Hannah Silva-Breen received a Bachelor of Arts in Psychology and Exercise Physiology from Gustavus Adolphus College in the spring of 2018. Currently, she coaches girls’ basketball for the Minnesota Suns, is a certified group fitness instructor with the YMCA, and works as an Eating Disorder Technician at The Emily Program. Hannah helped write the Head Coaches of Women’s Collegiate Teams: A Comprehensive Report on NCAA Division-I Institutions, 2017-18 Report Card, and collected data for a ground-breaking longitudinal study on occupational turnover patterns for D-I coaches of women’s teams. As a returning intern from 2017, Hannah stated, “I had the best time working in the Tucker Center this summer! I was able to work alongside some great people while developing my writing, critical thinking, and statistical analysis skills. It’s truly a wonderful feeling to see something you worked hard on make a difference in sport and society! I don’t think I would have had a chance to make an impact like this without the Tucker Center.”
Pam Borton Fellow for Girls & Women in Sport Leadership
Matea Wasend finished her Master’s degree in the School of Kinesiology in May 2018, advised by Dr. LaVoi. Wasend’s thesis examined the impact of women college coaches on female athletes’ likelihood to enter into the coaching profession. This summer, as a returning Borton Fellow, she worked with LaVoi on aspects of the Tucker Center Research Report: Developing Physically Active Girls, and the Athletic Administration Best Practices for Recruiting, Hiring and Retaining Women College Coaches report. As a two-year Borton Fellow, Matea has been invaluable, her contributions appreciated, and we wish her the best as she starts a new chapter in her career.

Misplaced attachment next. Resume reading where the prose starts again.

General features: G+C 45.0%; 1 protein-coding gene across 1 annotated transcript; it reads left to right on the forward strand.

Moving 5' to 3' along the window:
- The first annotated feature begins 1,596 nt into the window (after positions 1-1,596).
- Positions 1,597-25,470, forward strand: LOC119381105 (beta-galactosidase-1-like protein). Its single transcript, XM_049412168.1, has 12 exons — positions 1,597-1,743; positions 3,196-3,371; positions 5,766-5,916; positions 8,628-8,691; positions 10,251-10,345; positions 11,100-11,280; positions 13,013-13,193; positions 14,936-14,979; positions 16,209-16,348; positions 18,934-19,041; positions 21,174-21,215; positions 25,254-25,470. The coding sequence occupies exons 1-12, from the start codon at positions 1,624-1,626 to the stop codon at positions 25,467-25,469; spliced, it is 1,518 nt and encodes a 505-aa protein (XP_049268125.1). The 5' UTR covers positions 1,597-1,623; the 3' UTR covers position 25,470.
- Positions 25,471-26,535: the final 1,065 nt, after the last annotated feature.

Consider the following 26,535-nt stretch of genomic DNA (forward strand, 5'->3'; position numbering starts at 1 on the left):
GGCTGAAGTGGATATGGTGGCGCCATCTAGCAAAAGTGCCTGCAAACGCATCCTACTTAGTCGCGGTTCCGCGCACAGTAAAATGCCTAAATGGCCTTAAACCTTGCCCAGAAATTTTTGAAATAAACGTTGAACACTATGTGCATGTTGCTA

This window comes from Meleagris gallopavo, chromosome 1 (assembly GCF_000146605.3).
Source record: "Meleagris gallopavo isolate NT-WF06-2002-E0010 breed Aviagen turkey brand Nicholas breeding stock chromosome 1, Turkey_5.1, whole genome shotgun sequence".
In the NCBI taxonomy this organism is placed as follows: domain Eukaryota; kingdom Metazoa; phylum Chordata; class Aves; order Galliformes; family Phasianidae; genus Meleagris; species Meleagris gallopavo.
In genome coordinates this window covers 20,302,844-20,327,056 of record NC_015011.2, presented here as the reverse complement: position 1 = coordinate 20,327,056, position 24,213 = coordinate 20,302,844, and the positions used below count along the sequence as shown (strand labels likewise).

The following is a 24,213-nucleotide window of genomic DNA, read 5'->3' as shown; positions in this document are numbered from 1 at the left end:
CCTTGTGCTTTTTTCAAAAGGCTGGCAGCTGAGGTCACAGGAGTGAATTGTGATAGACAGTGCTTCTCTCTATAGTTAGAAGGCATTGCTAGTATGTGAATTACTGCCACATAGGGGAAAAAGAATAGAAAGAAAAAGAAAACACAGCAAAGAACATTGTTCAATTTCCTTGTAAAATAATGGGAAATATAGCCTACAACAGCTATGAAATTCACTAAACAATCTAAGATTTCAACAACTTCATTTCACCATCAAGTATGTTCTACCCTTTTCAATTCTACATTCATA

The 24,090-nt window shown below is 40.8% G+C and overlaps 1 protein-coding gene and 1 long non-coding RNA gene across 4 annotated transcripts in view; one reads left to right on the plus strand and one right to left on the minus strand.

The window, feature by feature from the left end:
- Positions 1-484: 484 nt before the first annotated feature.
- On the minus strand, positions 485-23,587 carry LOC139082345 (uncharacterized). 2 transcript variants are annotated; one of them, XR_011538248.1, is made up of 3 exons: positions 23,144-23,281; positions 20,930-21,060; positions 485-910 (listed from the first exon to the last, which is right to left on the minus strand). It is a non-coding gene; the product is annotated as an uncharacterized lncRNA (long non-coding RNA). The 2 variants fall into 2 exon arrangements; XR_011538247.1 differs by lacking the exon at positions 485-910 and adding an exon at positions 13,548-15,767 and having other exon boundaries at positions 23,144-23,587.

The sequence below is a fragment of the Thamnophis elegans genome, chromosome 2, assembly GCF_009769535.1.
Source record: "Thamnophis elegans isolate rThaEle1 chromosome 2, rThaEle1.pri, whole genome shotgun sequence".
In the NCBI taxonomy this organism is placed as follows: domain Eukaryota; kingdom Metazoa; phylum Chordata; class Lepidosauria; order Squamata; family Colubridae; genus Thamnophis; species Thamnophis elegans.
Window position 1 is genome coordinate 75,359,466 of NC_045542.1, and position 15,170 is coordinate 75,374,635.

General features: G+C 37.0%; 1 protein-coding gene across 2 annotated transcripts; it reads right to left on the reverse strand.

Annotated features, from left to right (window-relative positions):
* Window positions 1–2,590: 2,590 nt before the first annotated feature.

Over the summer the Tucker Center released two important research reports pertaining to our work for women coaches. The first report was the latest Women in College Coaching Report Card (WCCRC) where we presented comprehensive data on all NCAA D-I institutions. We assigned grades to institutions, conferences and sports for the percentage of head coaches of women’s teams. The goals of the WCCRC are to stimulate dialogue, raise awareness, and hold decision-makers accountable in the hiring and retention of women coaches.
The second report, Athletic Administration Best Practices of Recruitment, Hiring and Retention of Female Collegiate Coaches, was a project funded by the NCAA Office of Inclusion. To date, after six years of compiling the WCCRC, far more Fs have been assigned than As and Bs. Over the course of the last five years, we were often asked, “What are the A and B schools doing to hire women?” We didn’t know the answer. For the limited number of institutions who received an A or B, no data existed as to what these “above average” Athletic Administrators (ADs) and institutions were doing to recruit, hire and retain women head coaches. This study aimed to fill this knowledge gap.
To disseminate our research we often speak to stakeholder groups in order to educate and help catalyze change. In 2018 alone, Dr. Nicole M. LaVoi has spoken to the following groups: the NCAA Women Coaches Academy, Women Coaches Symposium, Old Dominion Athletic Conference Women in Athletics Symposium, USA Swimming Women in Leadership Summit, NCAA Inclusion Forum, Social Justice through Sport & Exercise Psychology Conference, Gustavus Women in Leadership, Wisconsin Track Coaches Association women4women, Japanese Women Coaches Academy, Steamboat Winter Sports Club and the NCAA Convention.
In September, to kick off our 25th Anniversary celebration, we released the 2018 Tucker Center Research Report, Developing Physically Active Girls: A Multidisciplinary Evidence-based Approach, a 10-year update of our highly popular previous report. The report highlights and distills the most current research pertaining to girls and physical activity, has 11 expansive chapters written by leading scholars across multiple academic disciplines, and is a best-practices model for stakeholders.
To read and download all our reports, visit the reports website at z.umn.edu/wcr.
About the Lecture